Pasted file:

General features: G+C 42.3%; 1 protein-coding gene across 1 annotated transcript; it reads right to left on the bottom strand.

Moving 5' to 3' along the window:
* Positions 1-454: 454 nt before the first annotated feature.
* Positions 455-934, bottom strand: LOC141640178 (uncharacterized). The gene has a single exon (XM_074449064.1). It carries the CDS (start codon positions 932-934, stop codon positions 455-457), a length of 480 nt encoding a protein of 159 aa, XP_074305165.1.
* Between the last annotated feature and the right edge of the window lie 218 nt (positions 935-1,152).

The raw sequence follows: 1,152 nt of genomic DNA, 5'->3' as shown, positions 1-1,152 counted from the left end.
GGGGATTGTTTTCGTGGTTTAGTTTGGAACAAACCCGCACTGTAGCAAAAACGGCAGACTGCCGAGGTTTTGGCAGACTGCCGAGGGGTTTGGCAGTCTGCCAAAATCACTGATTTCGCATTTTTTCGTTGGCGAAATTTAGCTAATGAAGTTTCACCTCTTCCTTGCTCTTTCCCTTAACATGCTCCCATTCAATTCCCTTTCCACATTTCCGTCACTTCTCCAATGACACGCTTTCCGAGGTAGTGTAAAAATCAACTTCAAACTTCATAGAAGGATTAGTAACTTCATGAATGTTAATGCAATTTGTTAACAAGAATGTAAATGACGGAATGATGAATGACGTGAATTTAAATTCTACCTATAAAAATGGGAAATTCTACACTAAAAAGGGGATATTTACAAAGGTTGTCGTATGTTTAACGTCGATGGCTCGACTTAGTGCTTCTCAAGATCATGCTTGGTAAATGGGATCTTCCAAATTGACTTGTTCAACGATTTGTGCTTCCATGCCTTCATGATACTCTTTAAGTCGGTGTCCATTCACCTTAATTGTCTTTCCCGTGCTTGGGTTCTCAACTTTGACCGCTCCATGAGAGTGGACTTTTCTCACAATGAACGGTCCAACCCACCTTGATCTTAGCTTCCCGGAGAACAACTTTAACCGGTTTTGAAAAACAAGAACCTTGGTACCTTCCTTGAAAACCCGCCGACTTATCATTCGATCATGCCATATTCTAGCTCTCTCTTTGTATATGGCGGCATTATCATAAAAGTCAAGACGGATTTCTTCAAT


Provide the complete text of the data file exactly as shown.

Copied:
General features: G+C 42.3%; 1 protein-coding gene across 1 annotated transcript; it reads right to left on the bottom strand.

Moving 5' to 3' along the window:
* Positions 1-454: 454 nt before the first annotated feature.
* Positions 455-934, bottom strand: LOC141640178 (uncharacterized). The gene has a single exon (XM_074449064.1). It carries the CDS (start codon positions 932-934, stop codon positions 455-457), a length of 480 nt encoding a protein of 159 aa, XP_074305165.1.
* Between the last annotated feature and the right edge of the window lie 218 nt (positions 935-1,152).

The raw sequence follows: 1,152 nt of genomic DNA, 5'->3' as shown, positions 1-1,152 counted from the left end.
GGGGATTGTTTTCGTGGTTTAGTTTGGAACAAACCCGCACTGTAGCAAAAACGGCAGACTGCCGAGGTTTTGGCAGACTGCCGAGGGGTTTGGCAGTCTGCCAAAATCACTGATTTCGCATTTTTTCGTTGGCGAAATTTAGCTAATGAAGTTTCACCTCTTCCTTGCTCTTTCCCTTAACATGCTCCCATTCAATTCCCTTTCCACATTTCCGTCACTTCTCCAATGACACGCTTTCCGAGGTAGTGTAAAAATCAACTTCAAACTTCATAGAAGGATTAGTAACTTCATGAATGTTAATGCAATTTGTTAACAAGAATGTAAATGACGGAATGATGAATGACGTGAATTTAAATTCTACCTATAAAAATGGGAAATTCTACACTAAAAAGGGGATATTTACAAAGGTTGTCGTATGTTTAACGTCGATGGCTCGACTTAGTGCTTCTCAAGATCATGCTTGGTAAATGGGATCTTCCAAATTGACTTGTTCAACGATTTGTGCTTCCATGCCTTCATGATACTCTTTAAGTCGGTGTCCATTCACCTTAATTGTCTTTCCCGTGCTTGGGTTCTCAACTTTGACCGCTCCATGAGAGTGGACTTTTCTCACAATGAACGGTCCAACCCACCTTGATCTTAGCTTCCCGGAGAACAACTTTAACCGGTTTTGAAAAACAAGAACCTTGGTACCTTCCTTGAAAACCCGCCGACTTATCATTCGATCATGCCATATTCTAGCTCTCTCTTTGTATATGGCGGCATTATCATAAAAGTCAAGACGGATTTCTTCAAT